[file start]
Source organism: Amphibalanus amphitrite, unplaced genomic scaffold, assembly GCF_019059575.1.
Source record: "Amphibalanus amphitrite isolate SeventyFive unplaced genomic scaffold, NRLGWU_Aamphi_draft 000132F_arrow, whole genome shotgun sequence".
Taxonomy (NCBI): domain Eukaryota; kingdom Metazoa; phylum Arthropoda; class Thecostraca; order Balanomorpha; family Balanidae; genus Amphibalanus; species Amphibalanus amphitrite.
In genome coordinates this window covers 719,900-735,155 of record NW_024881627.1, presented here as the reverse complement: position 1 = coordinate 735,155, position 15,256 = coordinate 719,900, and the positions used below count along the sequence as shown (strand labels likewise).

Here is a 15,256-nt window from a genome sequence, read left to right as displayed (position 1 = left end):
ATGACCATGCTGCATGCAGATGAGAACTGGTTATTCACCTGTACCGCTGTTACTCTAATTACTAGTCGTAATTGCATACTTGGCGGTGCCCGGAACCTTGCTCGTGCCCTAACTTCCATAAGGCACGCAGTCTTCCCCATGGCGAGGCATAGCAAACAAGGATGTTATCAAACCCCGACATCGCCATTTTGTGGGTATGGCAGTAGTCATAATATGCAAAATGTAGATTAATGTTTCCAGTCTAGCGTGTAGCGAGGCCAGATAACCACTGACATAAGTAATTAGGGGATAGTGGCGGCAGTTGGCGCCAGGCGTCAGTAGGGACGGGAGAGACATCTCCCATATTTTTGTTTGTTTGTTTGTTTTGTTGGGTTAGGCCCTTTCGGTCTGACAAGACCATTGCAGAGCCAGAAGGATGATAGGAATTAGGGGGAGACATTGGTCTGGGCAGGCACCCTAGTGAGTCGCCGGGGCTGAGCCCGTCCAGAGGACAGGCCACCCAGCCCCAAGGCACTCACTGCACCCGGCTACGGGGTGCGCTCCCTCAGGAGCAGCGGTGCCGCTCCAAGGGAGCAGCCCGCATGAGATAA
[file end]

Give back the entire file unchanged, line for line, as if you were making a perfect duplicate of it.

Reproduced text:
Source organism: Amphibalanus amphitrite, unplaced genomic scaffold, assembly GCF_019059575.1.
Source record: "Amphibalanus amphitrite isolate SeventyFive unplaced genomic scaffold, NRLGWU_Aamphi_draft 000132F_arrow, whole genome shotgun sequence".
Taxonomy (NCBI): domain Eukaryota; kingdom Metazoa; phylum Arthropoda; class Thecostraca; order Balanomorpha; family Balanidae; genus Amphibalanus; species Amphibalanus amphitrite.
In genome coordinates this window covers 719,900-735,155 of record NW_024881627.1, presented here as the reverse complement: position 1 = coordinate 735,155, position 15,256 = coordinate 719,900, and the positions used below count along the sequence as shown (strand labels likewise).

Here is a 15,256-nt window from a genome sequence, read left to right as displayed (position 1 = left end):
ATGACCATGCTGCATGCAGATGAGAACTGGTTATTCACCTGTACCGCTGTTACTCTAATTACTAGTCGTAATTGCATACTTGGCGGTGCCCGGAACCTTGCTCGTGCCCTAACTTCCATAAGGCACGCAGTCTTCCCCATGGCGAGGCATAGCAAACAAGGATGTTATCAAACCCCGACATCGCCATTTTGTGGGTATGGCAGTAGTCATAATATGCAAAATGTAGATTAATGTTTCCAGTCTAGCGTGTAGCGAGGCCAGATAACCACTGACATAAGTAATTAGGGGATAGTGGCGGCAGTTGGCGCCAGGCGTCAGTAGGGACGGGAGAGACATCTCCCATATTTTTGTTTGTTTGTTTGTTTTGTTGGGTTAGGCCCTTTCGGTCTGACAAGACCATTGCAGAGCCAGAAGGATGATAGGAATTAGGGGGAGACATTGGTCTGGGCAGGCACCCTAGTGAGTCGCCGGGGCTGAGCCCGTCCAGAGGACAGGCCACCCAGCCCCAAGGCACTCACTGCACCCGGCTACGGGGTGCGCTCCCTCAGGAGCAGCGGTGCCGCTCCAAGGGAGCAGCCCGCATGAGATAA